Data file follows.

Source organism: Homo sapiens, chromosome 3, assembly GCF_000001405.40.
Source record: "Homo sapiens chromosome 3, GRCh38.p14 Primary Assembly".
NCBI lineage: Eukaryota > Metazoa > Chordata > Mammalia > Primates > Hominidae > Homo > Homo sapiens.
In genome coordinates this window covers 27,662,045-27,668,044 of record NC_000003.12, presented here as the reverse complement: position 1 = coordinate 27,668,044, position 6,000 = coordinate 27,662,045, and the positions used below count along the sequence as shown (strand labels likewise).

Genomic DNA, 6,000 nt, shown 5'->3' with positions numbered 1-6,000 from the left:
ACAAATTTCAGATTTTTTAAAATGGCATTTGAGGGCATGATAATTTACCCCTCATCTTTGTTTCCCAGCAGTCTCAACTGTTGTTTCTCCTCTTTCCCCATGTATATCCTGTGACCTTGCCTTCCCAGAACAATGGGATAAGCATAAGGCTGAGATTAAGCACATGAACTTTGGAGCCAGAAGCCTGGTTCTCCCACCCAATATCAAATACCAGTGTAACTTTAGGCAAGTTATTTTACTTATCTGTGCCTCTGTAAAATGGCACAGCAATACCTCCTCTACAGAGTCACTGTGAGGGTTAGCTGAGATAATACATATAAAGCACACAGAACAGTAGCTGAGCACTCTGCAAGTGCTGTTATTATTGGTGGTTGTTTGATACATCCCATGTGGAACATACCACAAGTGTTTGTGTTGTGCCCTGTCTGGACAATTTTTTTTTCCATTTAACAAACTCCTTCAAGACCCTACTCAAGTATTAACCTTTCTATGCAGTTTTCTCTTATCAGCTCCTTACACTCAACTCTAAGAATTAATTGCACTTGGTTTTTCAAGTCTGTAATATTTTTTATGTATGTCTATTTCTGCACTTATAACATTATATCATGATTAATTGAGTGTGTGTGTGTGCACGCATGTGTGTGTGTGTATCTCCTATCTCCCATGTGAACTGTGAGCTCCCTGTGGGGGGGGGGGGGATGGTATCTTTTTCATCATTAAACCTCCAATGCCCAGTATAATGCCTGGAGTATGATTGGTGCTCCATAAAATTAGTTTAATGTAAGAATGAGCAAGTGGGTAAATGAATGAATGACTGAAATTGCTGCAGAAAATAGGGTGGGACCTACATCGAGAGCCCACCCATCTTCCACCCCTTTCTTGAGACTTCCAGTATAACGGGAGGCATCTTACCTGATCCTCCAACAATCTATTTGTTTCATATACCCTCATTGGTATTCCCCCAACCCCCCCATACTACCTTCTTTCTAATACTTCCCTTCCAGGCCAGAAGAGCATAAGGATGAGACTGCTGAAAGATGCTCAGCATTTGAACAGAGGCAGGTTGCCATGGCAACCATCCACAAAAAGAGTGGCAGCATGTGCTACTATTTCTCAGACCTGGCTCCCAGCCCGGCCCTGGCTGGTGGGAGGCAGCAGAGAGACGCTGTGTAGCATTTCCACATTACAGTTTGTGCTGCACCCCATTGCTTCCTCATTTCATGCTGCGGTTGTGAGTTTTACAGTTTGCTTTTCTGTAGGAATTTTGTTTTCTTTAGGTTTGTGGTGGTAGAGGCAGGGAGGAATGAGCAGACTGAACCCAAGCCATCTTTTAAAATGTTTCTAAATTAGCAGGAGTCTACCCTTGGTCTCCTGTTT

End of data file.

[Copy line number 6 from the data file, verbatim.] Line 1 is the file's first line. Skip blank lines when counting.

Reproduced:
ACAAATTTCAGATTTTTTAAAATGGCATTTGAGGGCATGATAATTTACCCCTCATCTTTGTTTCCCAGCAGTCTCAACTGTTGTTTCTCCTCTTTCCCCATGTATATCCTGTGACCTTGCCTTCCCAGAACAATGGGATAAGCATAAGGCTGAGATTAAGCACATGAACTTTGGAGCCAGAAGCCTGGTTCTCCCACCCAATATCAAATACCAGTGTAACTTTAGGCAAGTTATTTTACTTATCTGTGCCTCTGTAAAATGGCACAGCAATACCTCCTCTACAGAGTCACTGTGAGGGTTAGCTGAGATAATACATATAAAGCACACAGAACAGTAGCTGAGCACTCTGCAAGTGCTGTTATTATTGGTGGTTGTTTGATACATCCCATGTGGAACATACCACAAGTGTTTGTGTTGTGCCCTGTCTGGACAATTTTTTTTTCCATTTAACAAACTCCTTCAAGACCCTACTCAAGTATTAACCTTTCTATGCAGTTTTCTCTTATCAGCTCCTTACACTCAACTCTAAGAATTAATTGCACTTGGTTTTTCAAGTCTGTAATATTTTTTATGTATGTCTATTTCTGCACTTATAACATTATATCATGATTAATTGAGTGTGTGTGTGTGCACGCATGTGTGTGTGTGTATCTCCTATCTCCCATGTGAACTGTGAGCTCCCTGTGGGGGGGGGGGGGATGGTATCTTTTTCATCATTAAACCTCCAATGCCCAGTATAATGCCTGGAGTATGATTGGTGCTCCATAAAATTAGTTTAATGTAAGAATGAGCAAGTGGGTAAATGAATGAATGACTGAAATTGCTGCAGAAAATAGGGTGGGACCTACATCGAGAGCCCACCCATCTTCCACCCCTTTCTTGAGACTTCCAGTATAACGGGAGGCATCTTACCTGATCCTCCAACAATCTATTTGTTTCATATACCCTCATTGGTATTCCCCCAACCCCCCCATACTACCTTCTTTCTAATACTTCCCTTCCAGGCCAGAAGAGCATAAGGATGAGACTGCTGAAAGATGCTCAGCATTTGAACAGAGGCAGGTTGCCATGGCAACCATCCACAAAAAGAGTGGCAGCATGTGCTACTATTTCTCAGACCTGGCTCCCAGCCCGGCCCTGGCTGGTGGGAGGCAGCAGAGAGACGCTGTGTAGCATTTCCACATTACAGTTTGTGCTGCACCCCATTGCTTCCTCATTTCATGCTGCGGTTGTGAGTTTTACAGTTTGCTTTTCTGTAGGAATTTTGTTTTCTTTAGGTTTGTGGTGGTAGAGGCAGGGAGGAATGAGCAGACTGAACCCAAGCCATCTTTTAAAATGTTTCTAAATTAGCAGGAGTCTACCCTTGGTCTCCTGTTT